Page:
The award, sponsored by Hollinger Metal Edge, and given annually to one recipient is presented during the PARS Preservation Administrator’s Interest Group (PAIG) meeting at the ALA Annual Conference in Chicago this June.


January 15, 2017

New Preservation Membership Technology Fee option

As part of its ongoing efforts to lower barriers to membership and participation, the MetaArchive Cooperative Steering Committee is pleased to announce the addition of a new Technology Fee option to the Preservation Membership level. This option allows members to pay an annual technology fee as an alternative to purchasing and maintaining a server storage node within the network. The creation of this option was the result of multiple years of working with members from smaller organizations, such as public libraries and small museums, and experimenting with a variety of storage node infrastructures. Recognizing the limited resources that many small organizations are able to dedicate to digital preservation activities, MetaArchive members have implemented this new Technology Fee option to simplify the process of joining and participating in a distributed digital preservation network. More information, please visit Join Us!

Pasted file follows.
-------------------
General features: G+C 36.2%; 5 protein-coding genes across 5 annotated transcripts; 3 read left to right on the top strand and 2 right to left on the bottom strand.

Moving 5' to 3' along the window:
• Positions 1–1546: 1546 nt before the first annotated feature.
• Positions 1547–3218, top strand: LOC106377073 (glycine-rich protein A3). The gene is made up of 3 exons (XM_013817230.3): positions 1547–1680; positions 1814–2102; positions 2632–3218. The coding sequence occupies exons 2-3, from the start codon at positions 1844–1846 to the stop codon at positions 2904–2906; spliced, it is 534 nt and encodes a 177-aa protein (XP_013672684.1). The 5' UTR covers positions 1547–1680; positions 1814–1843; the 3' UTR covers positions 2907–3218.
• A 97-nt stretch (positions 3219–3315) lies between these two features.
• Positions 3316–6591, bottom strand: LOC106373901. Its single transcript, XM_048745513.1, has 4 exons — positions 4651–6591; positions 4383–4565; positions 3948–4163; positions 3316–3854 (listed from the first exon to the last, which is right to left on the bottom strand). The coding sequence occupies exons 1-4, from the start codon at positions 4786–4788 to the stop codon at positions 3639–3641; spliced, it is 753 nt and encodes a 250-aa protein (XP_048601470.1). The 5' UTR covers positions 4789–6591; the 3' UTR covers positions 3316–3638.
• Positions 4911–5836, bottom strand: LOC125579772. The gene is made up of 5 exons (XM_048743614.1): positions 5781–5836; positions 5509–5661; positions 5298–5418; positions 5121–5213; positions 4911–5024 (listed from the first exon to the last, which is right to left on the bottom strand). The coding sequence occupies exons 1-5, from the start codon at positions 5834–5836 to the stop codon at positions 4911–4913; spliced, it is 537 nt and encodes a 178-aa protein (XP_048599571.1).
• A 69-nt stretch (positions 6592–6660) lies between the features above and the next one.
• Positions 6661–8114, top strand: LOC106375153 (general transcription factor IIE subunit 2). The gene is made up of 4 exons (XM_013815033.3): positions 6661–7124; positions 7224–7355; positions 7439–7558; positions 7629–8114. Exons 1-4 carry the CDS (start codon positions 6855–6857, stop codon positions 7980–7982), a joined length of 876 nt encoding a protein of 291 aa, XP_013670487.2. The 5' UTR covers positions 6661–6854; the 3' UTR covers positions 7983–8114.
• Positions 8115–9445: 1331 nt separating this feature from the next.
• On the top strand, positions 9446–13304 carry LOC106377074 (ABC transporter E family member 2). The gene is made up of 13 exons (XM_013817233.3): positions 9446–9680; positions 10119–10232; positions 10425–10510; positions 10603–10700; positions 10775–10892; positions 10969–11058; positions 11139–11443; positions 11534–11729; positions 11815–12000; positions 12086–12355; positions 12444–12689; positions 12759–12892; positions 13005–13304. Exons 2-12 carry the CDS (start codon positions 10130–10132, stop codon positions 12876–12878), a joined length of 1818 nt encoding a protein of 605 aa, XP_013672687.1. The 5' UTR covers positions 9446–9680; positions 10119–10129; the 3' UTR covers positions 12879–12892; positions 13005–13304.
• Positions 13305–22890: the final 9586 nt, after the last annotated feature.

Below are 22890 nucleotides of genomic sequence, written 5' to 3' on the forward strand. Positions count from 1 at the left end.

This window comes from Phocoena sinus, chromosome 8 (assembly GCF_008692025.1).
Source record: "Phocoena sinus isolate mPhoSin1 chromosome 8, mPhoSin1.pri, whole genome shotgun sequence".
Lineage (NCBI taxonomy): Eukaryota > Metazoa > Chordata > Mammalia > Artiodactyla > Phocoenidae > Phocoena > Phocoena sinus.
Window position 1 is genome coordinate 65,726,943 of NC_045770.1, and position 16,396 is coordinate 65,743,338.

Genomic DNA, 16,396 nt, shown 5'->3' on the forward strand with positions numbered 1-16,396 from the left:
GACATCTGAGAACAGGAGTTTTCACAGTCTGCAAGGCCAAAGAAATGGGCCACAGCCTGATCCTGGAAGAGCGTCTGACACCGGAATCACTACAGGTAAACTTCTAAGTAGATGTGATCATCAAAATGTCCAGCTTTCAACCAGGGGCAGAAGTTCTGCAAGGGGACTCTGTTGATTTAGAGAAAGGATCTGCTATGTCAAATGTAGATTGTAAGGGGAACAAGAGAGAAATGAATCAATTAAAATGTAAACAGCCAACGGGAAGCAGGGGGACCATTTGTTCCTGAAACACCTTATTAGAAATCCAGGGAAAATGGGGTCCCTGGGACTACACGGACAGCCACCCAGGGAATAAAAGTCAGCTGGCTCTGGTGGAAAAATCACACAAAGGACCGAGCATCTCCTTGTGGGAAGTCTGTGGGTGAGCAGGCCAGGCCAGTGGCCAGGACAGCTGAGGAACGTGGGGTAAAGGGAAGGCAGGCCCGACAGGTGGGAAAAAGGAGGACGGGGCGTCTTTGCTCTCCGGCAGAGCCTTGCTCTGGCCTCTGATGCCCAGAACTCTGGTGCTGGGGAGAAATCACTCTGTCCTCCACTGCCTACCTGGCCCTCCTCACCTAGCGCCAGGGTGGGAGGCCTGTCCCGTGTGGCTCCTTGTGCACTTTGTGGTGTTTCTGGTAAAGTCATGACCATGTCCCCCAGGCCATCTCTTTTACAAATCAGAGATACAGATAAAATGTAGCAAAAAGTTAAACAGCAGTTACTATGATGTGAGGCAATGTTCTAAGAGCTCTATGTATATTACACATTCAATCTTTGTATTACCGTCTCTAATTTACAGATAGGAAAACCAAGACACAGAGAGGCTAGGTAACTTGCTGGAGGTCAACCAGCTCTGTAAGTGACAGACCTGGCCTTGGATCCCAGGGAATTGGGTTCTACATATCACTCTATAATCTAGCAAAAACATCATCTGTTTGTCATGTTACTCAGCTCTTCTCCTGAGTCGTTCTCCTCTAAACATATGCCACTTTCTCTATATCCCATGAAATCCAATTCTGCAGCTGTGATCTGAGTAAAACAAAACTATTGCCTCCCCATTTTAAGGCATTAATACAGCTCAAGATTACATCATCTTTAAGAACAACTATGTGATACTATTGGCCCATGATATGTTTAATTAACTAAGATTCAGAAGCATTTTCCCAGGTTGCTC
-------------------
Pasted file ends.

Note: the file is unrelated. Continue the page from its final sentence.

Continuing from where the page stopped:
November 15, 2016

Big welcome to new member InDiPres!

The MetaArchive Cooperative is pleased to welcome Indiana Digital Preservation (InDiPres) as our newest Collaborative member. InDiPres is a new organization itself with a mission to “collaboratively manage and sustain a low-cost, secure, and geographically distributed archive for the long term preservation of locally created digital resources in Indiana.” We look forward to working with them and supporting their digital preservation efforts across Indiana! For more information on the Collaborative membership level please check out Join Us!


September 1, 2016

Welcome to new Williams College and Ohio University members!

We are very excited to welcome Williams College and Ohio University as new Preservation members of the MetaArchive Cooperative! As academic libraries, we look to working with them and supporting their efforts to preserve institutional records, born-digital special collections, and research data materials. For more information on the Preservation membership level please check out Join Us!